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Chiefs by the Numbers: How the Chiefs adjusted to Mahomes’ injury

After Patrick Mahomes was injured on Saturday, Kansas City created a game plan on the fly — and it worked.

AFC Divisional Playoffs - Jacksonville Jaguars v Kansas City Chiefs Photo by David Eulitt/Getty Images

In this series, we review the Kansas City Chiefs performance primarily using Next Gen Stats (NGS) along with other advanced metrics that turn up during the season. For any questions on the statistics used in this series, please refer to our Football Analytics Glossary and Metrics page.

Now completing his fifth year as a starter, Kansas City quarterback Patrick Mahomes has now made it to five straight AFC Championship games. This time, that required gutting out a one-legged victory during last Saturday’s Divisional Round victory over the Jacksonville Jaguars.

Using NGS data, we will show that despite his high ankle sprain, Mahomes' second-half performance was one of the best of the Divisional Round.

Before the injury

Until he was hurt, we were probably seeing the beginning of an all-time Mahomes performance. He had completed 10 of 12 passes for 77 yards and a touchdown.

What was more impressive was the way he was creating plays with his legs. On his first 12 pass attempts, Mahomes was averaging 3.17 seconds to throw, per NGS. Over the season, his average was 2.89 seconds. Mahomes was averaging 8 yards of scrambling on each pass attempt before the injury, making a throw on the run on 41.7% of them. NGS also figures that he spent more than 50% of his time with the ball outside of the pocket.

Since the Jaguars play a lot of man coverage, it appeared that Kansas City intended to make the Jaguars defend its receivers long enough for Mahomes to escape the pocket and make plays down the field. Early on, the plan was working. It looked like we were going to see an explosive game from the quarterback.

After the injury

After backup quarterback Chad Henne led the Chiefs on a 98-yard touchdown drive, Mahomes returned at the beginning of the second half — and gave one of the gutsiest Chiefs performances I have ever seen. Even with a bum ankle, Mahomes kept the Kansas City offense on track with 12 completions on 18 attempts for 118 yards and a touchdown.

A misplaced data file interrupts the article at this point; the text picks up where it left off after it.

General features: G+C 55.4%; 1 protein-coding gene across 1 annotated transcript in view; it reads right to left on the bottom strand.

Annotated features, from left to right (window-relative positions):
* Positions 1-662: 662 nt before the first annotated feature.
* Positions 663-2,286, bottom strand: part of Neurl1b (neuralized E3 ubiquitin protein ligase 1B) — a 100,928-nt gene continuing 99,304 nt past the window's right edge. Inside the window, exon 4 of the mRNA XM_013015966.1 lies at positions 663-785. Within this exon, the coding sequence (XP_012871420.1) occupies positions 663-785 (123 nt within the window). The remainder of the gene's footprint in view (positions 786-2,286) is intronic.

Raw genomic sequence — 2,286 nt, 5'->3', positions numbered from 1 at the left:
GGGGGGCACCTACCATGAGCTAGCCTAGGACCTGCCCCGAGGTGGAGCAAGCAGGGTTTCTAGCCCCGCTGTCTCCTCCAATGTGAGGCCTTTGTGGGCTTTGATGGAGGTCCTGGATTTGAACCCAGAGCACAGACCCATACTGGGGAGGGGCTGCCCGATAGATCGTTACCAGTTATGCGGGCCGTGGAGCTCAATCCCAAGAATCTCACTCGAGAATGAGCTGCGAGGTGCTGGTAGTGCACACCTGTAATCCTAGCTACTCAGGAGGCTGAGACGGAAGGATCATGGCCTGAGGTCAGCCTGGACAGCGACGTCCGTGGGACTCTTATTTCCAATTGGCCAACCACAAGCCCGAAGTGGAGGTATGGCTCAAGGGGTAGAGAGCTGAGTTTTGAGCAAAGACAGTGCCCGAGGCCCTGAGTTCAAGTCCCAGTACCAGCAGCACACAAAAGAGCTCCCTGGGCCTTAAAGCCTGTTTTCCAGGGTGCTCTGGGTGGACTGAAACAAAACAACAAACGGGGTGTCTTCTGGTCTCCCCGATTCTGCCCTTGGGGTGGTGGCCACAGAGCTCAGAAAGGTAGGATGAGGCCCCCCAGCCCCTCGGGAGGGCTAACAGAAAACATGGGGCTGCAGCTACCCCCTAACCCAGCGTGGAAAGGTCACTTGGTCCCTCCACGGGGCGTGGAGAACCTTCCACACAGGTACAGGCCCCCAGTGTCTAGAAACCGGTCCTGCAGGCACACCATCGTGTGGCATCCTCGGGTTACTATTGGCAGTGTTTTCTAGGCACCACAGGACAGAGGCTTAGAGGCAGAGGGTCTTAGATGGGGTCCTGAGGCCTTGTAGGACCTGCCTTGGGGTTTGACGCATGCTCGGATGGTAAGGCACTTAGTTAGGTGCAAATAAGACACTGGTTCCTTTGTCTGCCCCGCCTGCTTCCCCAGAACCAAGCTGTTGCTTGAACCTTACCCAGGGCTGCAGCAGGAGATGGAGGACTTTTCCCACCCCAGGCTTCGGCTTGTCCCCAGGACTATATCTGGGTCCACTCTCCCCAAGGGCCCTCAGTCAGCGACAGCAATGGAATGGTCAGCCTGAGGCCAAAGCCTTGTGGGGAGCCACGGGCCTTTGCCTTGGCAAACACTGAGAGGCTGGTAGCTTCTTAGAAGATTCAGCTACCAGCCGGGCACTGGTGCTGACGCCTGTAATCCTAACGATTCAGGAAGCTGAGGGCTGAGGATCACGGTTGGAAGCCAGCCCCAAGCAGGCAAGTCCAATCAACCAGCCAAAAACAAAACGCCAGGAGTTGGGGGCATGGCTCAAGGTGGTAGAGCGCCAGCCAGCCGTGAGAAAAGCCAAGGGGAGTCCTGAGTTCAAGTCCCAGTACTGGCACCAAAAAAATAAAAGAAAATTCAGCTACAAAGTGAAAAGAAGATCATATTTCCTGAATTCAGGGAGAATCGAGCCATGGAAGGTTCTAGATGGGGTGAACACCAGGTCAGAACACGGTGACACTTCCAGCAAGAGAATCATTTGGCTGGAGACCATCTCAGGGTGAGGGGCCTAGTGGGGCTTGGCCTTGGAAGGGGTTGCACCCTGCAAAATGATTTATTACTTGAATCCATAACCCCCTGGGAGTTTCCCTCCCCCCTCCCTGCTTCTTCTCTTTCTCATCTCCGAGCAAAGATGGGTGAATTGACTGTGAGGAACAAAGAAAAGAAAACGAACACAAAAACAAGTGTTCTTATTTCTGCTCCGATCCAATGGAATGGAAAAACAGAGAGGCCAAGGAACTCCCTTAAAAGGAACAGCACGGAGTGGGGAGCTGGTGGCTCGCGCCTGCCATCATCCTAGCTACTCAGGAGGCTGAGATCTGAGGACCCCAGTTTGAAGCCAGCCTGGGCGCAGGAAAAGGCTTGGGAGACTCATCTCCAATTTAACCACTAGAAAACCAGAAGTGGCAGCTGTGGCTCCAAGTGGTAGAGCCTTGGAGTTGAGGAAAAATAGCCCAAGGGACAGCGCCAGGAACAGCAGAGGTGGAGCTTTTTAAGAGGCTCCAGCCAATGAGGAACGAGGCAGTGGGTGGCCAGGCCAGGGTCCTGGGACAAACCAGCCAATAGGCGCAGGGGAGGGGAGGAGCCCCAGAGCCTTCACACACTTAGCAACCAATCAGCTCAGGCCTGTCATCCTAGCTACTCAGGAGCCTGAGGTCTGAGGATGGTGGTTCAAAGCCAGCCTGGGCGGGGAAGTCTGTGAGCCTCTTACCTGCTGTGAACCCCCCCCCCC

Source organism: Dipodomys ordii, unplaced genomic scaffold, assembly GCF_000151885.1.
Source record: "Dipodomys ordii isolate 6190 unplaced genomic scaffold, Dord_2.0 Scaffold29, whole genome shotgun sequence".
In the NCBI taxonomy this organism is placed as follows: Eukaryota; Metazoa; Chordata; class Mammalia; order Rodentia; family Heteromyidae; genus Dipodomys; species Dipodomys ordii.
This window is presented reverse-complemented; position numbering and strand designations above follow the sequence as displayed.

Even to the naked eye, it was evident that Mahomes wasn’t at 100%. Next Gen Stats paints a more specific picture. After the injury, Mahomes’ time to throw decreased from 3.17 to 2.64 seconds. Just 5.6% of his passes were made while on the run — compared to 41.7% earlier in the game — and his time spent in the pocket increased from 50% to 88.9%.

Mahomes essentially became an immobile pocket passer. Head coach Andy Reid and the offensive staff were able to craft a second-half game plan that paired well with the situation.

The Chiefs used plays that allowed receivers to get the ball quickly — and in open space. After the injury, Kansas City receivers accounted for 62.8% of the team’s passing yards after the catch. That compares to 44% before Mahomes was injured.

All in all, NGS said Mahomes’ performance was the best by any quarterback in the Divisional Round. It gave the Chiefs’ quarterback an NGS passing score of 85 and a catch rate over expectation of +6.7% — both best on the week. Mahomes finished the game with 22 receptions on 30 attempts for 195 yards and two touchdowns.

Not bad for a guy playing on one leg.

What to expect in the AFC Championship

We should expect this week’s game plan against the Cincinnati Bengals to be fairly similar to the one the Chiefs formulated on the fly against Jacksonville. The offense will likely rely on quick passes — both short and intermediate — with the occasional downfield shot. Luckily for Kansas City, its current receiving corps will work much better in this kind of scheme than those in previous years.

Specifically, the Chiefs will have to rely on JuJu Smith-Schuster and Kadarius Toney.

Per NGS, Smith-Schuster ranks fifth among wide receivers in yards after catch over expectation; 142 of his 477 yards after catch have been more than expected in the situations in which they occurred. His average air yards per catch stand at 7.3 — and his EPA of 36.6 on receptions shorter than 10 yards leads all players. On Sunday, Kansas City would be smart to get the ball to Smith-Schuster early and often.

But Toney will also be a smart choice. 64% of his receiving yards have been after the catch. His average air yards per target (0.2 yards from the line of scrimmage) make it clear that we should expect Toney to be a part of a game plan geared toward quick passing.

One other note: when he isn’t trash-talking, Cincinnati cornerback Eli Apple has a coverage EPA of 11 on quick passes, which ranks him in the bottom 10 among the league’s corners. If the plan is for a quick passing game, the Chiefs might want to target him.

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